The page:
The core of this change process evolved around research and education. Research as to the issues being faced by water utilities and municipalities ? and the development of education tools and resources to support them ? and proving with specific examples, that these delivery methods were successful.

Evolution of Owner AcceptanceEvolution of Owner Acceptance

What has changed or evolved in how utilities view the use of design-build delivery? The decade of progress with industry changes, documented by WDBC, speaks for itself ? and most noteworthy are these statistics:
In addition, the sharing of risk between owners and design-builders, once a foreboded topic, has increased considerably, as there is now a greater understanding among parties towards a balanced approach that yields success. The focus on a collaborative approach between owners and design-builders, such as in using Progressive Design-Build Delivery, is now viewed as a valued benefit and results in gaining increased use, as demonstrated in the recent Houston procurement. Of all the delivery models, Progressive Design-Build is the fastest growing, with model procurement guide materials provided by the WDBC.

Another notable change has been in the evolution of how design-build has now come into its own. Recently, WDBC President Leofwin Clark, described the evolution of design-build as now being a commonly accepted delivery approach.

?For over the past decade, we?ve been calling this ?new way? of doing things alternative delivery,? Clark says. ?Except, we all recognize that design-build isn?t the ?alternative? any longer. In fact, design-build and construction management-at-risk and even design-build-operate and public private partnerships are all now commonly accepted means to getting projects done right. In reality, the traditional design-bid-build approach has now become the alternative ? the exception ? in the project delivery tool box.?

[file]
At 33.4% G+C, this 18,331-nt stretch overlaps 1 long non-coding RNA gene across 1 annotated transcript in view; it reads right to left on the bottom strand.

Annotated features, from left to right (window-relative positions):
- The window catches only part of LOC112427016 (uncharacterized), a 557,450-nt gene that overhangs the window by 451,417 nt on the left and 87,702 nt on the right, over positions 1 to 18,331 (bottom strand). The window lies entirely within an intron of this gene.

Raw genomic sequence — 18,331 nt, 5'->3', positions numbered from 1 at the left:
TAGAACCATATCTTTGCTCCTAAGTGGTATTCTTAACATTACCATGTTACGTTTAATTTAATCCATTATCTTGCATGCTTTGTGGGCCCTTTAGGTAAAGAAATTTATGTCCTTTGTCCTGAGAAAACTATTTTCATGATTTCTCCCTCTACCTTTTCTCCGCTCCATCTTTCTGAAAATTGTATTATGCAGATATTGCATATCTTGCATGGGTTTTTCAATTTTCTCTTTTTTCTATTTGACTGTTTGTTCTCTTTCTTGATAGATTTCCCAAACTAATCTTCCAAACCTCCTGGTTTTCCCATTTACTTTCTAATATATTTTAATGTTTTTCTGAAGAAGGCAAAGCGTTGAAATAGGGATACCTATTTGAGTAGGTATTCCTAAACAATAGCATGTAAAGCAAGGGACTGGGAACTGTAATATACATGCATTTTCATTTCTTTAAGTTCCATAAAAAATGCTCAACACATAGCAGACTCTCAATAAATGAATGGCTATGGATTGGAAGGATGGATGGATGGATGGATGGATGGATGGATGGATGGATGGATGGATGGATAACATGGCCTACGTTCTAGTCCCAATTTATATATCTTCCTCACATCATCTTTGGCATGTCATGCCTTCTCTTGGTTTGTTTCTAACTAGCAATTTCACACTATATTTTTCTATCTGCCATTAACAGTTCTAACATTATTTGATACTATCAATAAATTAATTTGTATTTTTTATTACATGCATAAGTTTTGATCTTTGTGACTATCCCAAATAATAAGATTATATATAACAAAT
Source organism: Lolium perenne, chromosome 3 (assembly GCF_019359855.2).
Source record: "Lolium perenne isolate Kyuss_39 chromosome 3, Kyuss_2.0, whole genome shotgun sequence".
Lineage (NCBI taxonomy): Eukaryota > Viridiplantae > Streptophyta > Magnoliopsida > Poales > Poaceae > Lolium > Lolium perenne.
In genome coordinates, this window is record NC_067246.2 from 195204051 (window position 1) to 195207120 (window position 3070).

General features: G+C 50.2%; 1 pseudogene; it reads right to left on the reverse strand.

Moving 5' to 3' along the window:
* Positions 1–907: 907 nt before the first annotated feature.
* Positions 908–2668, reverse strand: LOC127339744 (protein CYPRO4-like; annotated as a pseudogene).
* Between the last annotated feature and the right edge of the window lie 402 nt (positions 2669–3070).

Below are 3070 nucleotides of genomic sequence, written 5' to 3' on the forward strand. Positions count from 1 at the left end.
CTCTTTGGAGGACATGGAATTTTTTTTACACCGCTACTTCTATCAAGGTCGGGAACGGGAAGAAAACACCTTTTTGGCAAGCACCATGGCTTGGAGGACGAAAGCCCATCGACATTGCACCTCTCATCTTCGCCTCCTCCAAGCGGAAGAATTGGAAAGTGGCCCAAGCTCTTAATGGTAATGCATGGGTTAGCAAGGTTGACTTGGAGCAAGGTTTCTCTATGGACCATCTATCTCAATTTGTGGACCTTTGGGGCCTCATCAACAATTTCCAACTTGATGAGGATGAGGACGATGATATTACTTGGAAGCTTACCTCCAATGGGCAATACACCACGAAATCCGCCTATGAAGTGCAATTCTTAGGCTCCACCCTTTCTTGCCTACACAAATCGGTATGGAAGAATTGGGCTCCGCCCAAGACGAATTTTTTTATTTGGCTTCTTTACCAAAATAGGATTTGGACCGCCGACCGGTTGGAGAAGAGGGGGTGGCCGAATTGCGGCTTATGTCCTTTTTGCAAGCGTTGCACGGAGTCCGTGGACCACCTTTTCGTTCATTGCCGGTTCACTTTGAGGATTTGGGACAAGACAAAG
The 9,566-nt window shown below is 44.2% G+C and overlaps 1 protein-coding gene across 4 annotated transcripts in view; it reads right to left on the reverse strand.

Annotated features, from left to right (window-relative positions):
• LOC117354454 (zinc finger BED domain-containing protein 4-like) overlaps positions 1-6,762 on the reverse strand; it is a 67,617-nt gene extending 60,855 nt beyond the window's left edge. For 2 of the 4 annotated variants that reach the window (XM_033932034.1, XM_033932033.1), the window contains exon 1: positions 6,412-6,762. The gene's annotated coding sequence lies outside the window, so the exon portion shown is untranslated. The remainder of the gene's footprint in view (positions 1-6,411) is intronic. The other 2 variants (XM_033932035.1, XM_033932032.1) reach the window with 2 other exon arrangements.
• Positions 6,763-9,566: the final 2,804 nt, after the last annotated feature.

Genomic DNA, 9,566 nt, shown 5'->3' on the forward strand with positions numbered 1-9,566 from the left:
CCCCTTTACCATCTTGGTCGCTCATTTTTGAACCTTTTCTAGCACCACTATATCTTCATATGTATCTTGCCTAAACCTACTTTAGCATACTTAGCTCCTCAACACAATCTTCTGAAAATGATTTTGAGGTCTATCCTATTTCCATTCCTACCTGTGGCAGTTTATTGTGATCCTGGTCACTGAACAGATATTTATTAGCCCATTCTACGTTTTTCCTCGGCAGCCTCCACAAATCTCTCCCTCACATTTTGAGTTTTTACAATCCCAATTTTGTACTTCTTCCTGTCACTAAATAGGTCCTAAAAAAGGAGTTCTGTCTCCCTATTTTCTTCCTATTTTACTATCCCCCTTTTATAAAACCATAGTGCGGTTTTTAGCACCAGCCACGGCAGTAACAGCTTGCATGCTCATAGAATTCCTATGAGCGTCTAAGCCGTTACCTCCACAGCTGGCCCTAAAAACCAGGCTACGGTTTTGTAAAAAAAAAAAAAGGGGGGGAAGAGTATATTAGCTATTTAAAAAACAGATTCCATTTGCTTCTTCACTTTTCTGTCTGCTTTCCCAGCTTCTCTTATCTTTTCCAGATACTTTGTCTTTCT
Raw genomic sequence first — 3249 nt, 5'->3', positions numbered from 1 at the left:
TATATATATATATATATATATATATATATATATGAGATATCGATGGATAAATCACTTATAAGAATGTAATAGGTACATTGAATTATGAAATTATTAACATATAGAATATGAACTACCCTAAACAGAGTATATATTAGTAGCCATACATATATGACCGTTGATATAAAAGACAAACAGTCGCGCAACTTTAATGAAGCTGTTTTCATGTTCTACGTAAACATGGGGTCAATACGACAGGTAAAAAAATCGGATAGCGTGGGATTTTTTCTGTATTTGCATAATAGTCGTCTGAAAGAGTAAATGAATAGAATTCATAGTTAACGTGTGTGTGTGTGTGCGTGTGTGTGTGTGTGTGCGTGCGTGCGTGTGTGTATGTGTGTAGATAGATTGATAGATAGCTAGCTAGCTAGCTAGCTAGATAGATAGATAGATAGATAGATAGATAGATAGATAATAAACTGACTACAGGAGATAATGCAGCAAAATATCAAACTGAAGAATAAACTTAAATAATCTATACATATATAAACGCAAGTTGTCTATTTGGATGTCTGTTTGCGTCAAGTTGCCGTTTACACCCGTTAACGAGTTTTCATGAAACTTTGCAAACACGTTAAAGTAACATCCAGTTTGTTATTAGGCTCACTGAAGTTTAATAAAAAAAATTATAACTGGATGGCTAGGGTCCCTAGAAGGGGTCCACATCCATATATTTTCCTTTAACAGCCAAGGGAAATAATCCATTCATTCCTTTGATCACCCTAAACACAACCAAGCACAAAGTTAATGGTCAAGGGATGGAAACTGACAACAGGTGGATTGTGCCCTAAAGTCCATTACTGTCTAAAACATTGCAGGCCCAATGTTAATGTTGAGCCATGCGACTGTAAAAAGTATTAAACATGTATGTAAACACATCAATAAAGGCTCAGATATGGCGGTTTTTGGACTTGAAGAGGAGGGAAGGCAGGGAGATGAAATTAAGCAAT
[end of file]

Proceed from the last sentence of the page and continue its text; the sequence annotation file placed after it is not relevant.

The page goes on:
Preparing for the FuturePreparing for the Future

So, what do utilities need to know and prepare for in the future? The WDBC?s 2015 research study on the ?Lessons Learned of Executives and Managers in using Design-Build Delivery? provides the best response to this question, citing a core emphasis on education and sharing of experiences.

The research study states that the majority of managers and executives agree that impediments to using design-build delivery occur when decision-makers and staff have limited knowledge and the experience required to achieve a successful project. It also cites making a commitment early on to an education and training program as an essential action to effectively prepare for, procure and manage a successful project from inception to transition. In addition, peer-to-peer education is also viewed as a beneficial support to the education process as well as sharing the lessons.

Moving forward into 2016, the water design-build industry, particularly WDBC, is gearing up for an increased demand in education and training to support municipalities in using these delivery models.

Linda Hanifin Bonner, Ph.D., CAE, is executive operations manager of the Water Design-Build Council.?